Keep Two Thoughts

Personal essays

And Ever - Essay from Newsletter 47

The part after forever

My last trip

A year ago I was flying from Cleveland to Cluj in Romania through Washington DC and Munich.

I had a great visit that included speaking and giving a workshop at an iOS conference, taking a walking tour of the city, and meeting up for coffee and wonderful meals with friends.

I flew back, threw my clothes in the washer and drier, kept an appointment with a sleep doctor, and flew to Phoenix to teach at USAA.

A friend had encouraged me to fly in early enough on Sunday to attend a Spring training game of Cleveland vs Kansas City. I’m so glad I did.

I taught for three days, flew back to Cleveland, and I’ve been here ever since.

It was completely crazy to travel the way I had been. Romania on Thursday. Phoenix on Sunday.

But I haven’t wandered far from my house in nearly a year.

I haven’t seen friends in what seems like forever.


This weekend was both the Lunar New Year and Valentine’s Day.

It’s funny. Kim and I always celebrated the former and almost never celebrated the latter.

There was a year that we joined our friends Lori and Marshall for dinner, but he had some deal at a club and they wanted to share good food with people who would appreciate it. Lori wasn’t sick yet - at least not outwardly. It’s the last meal I remember sharing with her where she really enjoyed every bite.

There was also the year that I proposed to Kim on Valentine’s Day.

It wasn’t because it was a trite or romantic thing to do.

Kim was terrible with dates. It took her years to remember our wedding anniversary. And even longer to remember my birthday.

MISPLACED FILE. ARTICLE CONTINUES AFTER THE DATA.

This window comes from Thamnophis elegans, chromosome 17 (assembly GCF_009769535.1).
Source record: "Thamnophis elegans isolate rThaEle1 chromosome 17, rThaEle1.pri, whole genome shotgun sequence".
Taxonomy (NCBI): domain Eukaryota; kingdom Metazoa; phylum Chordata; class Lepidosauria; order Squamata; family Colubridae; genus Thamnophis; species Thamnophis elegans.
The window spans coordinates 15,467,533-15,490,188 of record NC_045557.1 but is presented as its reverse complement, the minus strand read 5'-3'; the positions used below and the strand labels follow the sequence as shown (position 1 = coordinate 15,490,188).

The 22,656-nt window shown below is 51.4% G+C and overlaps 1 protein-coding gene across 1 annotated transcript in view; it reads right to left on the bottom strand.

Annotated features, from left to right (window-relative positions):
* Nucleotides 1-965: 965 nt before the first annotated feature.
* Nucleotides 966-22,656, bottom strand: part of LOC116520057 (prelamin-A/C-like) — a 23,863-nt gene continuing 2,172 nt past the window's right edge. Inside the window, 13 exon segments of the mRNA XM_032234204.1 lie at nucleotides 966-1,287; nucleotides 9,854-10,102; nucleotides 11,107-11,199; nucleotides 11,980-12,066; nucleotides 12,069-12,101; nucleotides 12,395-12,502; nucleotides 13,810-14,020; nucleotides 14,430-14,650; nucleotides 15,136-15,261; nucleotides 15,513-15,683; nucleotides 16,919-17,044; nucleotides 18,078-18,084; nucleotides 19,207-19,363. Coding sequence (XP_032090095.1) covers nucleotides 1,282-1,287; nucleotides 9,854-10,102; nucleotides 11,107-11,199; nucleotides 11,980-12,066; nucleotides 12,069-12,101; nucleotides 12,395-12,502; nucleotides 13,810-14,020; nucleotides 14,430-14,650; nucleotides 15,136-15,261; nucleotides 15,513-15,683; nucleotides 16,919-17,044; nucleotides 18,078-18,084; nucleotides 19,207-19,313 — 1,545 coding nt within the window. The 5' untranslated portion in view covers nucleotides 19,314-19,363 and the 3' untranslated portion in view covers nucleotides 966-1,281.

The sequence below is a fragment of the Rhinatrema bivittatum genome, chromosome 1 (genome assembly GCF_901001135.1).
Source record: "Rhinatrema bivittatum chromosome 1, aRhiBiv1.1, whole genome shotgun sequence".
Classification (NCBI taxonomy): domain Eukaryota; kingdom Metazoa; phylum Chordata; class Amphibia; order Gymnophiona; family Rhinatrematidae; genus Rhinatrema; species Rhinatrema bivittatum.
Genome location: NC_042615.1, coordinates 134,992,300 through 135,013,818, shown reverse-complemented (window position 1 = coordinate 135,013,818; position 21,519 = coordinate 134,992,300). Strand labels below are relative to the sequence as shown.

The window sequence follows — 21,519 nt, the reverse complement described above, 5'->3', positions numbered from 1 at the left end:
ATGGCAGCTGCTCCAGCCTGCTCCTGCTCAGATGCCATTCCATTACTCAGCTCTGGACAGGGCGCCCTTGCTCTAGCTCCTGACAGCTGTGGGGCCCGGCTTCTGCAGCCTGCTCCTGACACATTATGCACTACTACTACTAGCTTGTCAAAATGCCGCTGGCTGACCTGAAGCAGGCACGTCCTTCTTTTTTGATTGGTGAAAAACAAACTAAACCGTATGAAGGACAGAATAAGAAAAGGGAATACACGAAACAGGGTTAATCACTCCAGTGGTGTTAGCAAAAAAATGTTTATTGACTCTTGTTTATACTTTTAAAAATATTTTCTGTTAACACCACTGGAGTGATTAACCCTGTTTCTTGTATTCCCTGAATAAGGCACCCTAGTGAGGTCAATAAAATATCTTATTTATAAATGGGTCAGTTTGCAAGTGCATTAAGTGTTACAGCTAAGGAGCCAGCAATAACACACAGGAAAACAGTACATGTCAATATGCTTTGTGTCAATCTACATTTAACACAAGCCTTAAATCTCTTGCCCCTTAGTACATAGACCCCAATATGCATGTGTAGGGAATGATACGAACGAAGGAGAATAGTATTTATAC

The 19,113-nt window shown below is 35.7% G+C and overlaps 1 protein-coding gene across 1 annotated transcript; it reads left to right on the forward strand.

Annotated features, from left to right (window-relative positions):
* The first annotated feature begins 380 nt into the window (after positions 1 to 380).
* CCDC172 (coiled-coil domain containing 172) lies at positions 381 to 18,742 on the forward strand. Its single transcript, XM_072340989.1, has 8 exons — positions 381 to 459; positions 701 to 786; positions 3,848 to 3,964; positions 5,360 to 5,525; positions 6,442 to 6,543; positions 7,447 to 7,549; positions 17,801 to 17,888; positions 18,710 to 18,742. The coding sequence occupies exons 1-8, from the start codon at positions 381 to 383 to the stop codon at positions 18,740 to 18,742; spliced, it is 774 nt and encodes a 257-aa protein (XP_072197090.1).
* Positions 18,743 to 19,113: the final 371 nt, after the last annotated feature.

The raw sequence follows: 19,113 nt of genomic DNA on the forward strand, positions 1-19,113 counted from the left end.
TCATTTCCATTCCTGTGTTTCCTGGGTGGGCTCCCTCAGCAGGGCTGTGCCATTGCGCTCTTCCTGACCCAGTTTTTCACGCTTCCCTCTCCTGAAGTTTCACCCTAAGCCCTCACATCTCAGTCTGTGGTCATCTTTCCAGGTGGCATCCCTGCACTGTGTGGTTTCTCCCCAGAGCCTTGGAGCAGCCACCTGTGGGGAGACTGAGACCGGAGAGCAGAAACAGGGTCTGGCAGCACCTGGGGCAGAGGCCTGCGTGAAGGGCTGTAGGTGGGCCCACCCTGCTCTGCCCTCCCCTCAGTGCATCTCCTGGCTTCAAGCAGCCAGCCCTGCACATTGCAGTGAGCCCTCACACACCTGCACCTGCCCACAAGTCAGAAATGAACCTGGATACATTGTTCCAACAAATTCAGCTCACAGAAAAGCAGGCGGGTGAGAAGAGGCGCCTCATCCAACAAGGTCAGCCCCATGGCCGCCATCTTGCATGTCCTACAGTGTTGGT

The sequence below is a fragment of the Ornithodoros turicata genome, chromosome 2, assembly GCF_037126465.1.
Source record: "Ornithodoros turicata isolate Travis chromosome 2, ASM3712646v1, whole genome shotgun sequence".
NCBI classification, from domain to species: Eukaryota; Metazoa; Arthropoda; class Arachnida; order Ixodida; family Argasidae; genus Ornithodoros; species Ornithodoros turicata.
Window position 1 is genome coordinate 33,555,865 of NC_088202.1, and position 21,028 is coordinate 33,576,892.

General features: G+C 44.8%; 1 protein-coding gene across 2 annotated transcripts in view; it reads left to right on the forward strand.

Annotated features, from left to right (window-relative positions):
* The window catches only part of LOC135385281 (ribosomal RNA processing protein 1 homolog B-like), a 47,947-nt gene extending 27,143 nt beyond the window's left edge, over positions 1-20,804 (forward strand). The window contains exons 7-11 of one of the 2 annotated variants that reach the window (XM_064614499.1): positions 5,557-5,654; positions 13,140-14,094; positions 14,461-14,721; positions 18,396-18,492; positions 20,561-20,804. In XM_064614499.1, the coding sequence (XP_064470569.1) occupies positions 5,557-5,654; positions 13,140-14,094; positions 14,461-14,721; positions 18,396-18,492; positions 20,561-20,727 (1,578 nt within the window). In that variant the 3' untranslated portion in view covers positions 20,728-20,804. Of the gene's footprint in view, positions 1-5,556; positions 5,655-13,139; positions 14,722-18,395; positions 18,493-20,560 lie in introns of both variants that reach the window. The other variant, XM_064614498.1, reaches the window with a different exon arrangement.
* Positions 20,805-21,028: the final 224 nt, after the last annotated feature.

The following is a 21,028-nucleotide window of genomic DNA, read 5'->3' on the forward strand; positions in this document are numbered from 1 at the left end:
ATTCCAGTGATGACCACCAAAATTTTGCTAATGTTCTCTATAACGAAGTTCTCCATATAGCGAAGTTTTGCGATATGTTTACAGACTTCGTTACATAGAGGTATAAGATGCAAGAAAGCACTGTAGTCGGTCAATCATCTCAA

On second thought, it’s not that she was terrible with all dates. She remembered the dog’s birthday.

It turns out, there wasn’t a lesson in that.

Anyway, Kim had known since before we dated that if we dated we’d get married. I figured it out along the way. And so, on the eve of Valentine’s Day 1993 I took her to work with me.

As a radio DJ I often worked on holidays. That year I was hosting a special party for our listeners at a late night comedy show at the Cleveland Improv. Kim often came with me and chatted with the listeners while I disappeared backstage to prepare for a quick intro of the evening’s performers.

I could never see much from the stage with the lights in my eyes but I always felt better when I knew Kim was out there.

I always wanted her to be out there.

And so I proposed.

Not from the stage. Not even at the club. But the next morning - and in our own way.

The Proposal

Kim loved sign language. So I had found a finger spelling font and enlisted a friend to print out my sign which spelled out “Will you marry me”.

I’d taped it to her bathroom mirror before leaving her apartment after the show.

In the morning I met a friend at the gym and Kim went to church. After, we met for breakfast at Big Als.

She came in, sat down, and signed, “yes”.

That was it.

Forever starts just like that.

She ordered her usual pecan waffles. I ordered my usual corned beef hash.

In some ways forever isn’t much different than it was last week when we met for breakfast.

Except now we were engaged.


One of the things that has made this last year feel like forever is that there is no end in sight.

If people had just done what they were asked to do, this could have been over months ago.

If our government had just done what they were elected to do, half a million lives could have been saved.

We see no end in sight and so we lose hope.

That’s certainly one side of forever.

Being married to Kim was the other side of forever.

But when you get married they often say to you “forever and ever”.

After this pandemic is over and this forever comes to an end, how will you live the rest of your life?

And Ever

After Kim was killed I had to answer that question before I was able.

When that forever comes to an end, how will you live the rest of your life?

That’s the “and ever” part.

This Valentine’s Day I didn’t do anything special.

Kim and I almost never did.

But I thought of her.

And I thought of her sitting across from me signing “yes” and then taking my hand in hers as we turned to the waitress and ordered a pecan waffle and corned beef hash.

And as short as forever is and can be, “and ever” never ends.

Essay from Dim Sum Thinking Newsletter 47. Read the rest of the Newsletter or subscribe

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